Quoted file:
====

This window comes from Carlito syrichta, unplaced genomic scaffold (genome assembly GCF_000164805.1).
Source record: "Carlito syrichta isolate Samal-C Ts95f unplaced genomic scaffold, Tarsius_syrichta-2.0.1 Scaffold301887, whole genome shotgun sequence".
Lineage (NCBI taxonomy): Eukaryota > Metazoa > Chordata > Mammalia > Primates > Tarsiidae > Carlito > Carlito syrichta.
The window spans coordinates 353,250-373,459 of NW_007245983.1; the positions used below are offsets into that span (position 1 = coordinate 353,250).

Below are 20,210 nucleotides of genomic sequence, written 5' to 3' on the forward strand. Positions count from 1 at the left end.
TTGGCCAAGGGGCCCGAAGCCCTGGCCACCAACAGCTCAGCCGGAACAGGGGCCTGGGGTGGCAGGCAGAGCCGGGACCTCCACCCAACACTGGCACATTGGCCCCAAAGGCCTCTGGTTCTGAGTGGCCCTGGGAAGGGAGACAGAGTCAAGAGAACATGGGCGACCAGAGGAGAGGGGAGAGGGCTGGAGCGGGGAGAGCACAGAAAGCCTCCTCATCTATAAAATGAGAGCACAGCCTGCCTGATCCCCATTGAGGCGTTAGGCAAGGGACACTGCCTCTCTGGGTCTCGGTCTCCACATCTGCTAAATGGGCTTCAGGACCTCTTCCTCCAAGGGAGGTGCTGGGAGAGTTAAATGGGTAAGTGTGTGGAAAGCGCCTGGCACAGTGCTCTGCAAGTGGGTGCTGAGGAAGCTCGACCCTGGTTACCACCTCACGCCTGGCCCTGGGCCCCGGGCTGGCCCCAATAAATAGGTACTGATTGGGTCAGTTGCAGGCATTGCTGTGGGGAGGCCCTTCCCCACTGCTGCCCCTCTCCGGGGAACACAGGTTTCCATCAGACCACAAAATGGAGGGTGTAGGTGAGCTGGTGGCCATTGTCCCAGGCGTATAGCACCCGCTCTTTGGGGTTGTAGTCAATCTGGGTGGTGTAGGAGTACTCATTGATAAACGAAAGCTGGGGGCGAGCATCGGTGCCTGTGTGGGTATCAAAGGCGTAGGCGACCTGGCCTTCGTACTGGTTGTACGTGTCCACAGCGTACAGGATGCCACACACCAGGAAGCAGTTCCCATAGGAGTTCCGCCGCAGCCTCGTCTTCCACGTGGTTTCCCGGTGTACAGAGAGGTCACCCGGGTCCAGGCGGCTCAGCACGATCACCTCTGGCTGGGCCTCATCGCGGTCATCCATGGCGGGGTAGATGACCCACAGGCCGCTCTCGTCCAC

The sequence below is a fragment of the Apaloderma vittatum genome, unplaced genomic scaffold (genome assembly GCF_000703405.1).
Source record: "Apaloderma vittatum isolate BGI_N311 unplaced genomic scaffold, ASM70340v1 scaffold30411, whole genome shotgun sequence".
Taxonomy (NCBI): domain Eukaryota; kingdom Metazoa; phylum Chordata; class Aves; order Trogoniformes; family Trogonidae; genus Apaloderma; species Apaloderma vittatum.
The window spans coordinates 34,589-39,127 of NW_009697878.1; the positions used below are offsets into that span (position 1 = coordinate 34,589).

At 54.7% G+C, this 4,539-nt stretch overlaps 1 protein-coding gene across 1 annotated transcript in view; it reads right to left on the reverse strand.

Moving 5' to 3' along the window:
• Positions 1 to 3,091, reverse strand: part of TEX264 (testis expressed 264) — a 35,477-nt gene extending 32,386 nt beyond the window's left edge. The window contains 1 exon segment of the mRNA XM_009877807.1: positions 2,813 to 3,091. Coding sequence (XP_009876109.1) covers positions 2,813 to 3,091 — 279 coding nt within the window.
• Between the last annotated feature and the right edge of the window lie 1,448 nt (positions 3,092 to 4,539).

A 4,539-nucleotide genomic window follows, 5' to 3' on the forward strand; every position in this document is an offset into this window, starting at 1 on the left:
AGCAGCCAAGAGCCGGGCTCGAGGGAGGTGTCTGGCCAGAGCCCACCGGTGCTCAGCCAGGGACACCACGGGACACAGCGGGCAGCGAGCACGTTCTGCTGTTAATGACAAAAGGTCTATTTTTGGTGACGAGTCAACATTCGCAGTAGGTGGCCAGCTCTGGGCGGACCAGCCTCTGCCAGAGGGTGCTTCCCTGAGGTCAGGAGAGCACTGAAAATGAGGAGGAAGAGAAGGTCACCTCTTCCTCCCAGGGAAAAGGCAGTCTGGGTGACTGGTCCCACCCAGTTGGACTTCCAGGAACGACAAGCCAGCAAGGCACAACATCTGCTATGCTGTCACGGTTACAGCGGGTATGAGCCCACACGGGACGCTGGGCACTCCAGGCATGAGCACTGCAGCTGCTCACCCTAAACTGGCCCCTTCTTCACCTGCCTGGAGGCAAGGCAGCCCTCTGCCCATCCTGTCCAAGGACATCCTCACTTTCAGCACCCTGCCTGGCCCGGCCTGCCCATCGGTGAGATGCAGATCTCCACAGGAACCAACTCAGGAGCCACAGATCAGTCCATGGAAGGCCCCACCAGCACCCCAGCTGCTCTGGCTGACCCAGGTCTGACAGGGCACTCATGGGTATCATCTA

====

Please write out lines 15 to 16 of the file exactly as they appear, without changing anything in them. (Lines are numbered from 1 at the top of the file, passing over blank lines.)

A 4,539-nucleotide genomic window follows, 5' to 3' on the forward strand; every position in this document is an offset into this window, starting at 1 on the left:
AGCAGCCAAGAGCCGGGCTCGAGGGAGGTGTCTGGCCAGAGCCCACCGGTGCTCAGCCAGGGACACCACGGGACACAGCGGGCAGCGAGCACGTTCTGCTGTTAATGACAAAAGGTCTATTTTTGGTGACGAGTCAACATTCGCAGTAGGTGGCCAGCTCTGGGCGGACCAGCCTCTGCCAGAGGGTGCTTCCCTGAGGTCAGGAGAGCACTGAAAATGAGGAGGAAGAGAAGGTCACCTCTTCCTCCCAGGGAAAAGGCAGTCTGGGTGACTGGTCCCACCCAGTTGGACTTCCAGGAACGACAAGCCAGCAAGGCACAACATCTGCTATGCTGTCACGGTTACAGCGGGTATGAGCCCACACGGGACGCTGGGCACTCCAGGCATGAGCACTGCAGCTGCTCACCCTAAACTGGCCCCTTCTTCACCTGCCTGGAGGCAAGGCAGCCCTCTGCCCATCCTGTCCAAGGACATCCTCACTTTCAGCACCCTGCCTGGCCCGGCCTGCCCATCGGTGAGATGCAGATCTCCACAGGAACCAACTCAGGAGCCACAGATCAGTCCATGGAAGGCCCCACCAGCACCCCAGCTGCTCTGGCTGACCCAGGTCTGACAGGGCACTCATGGGTATCATCTA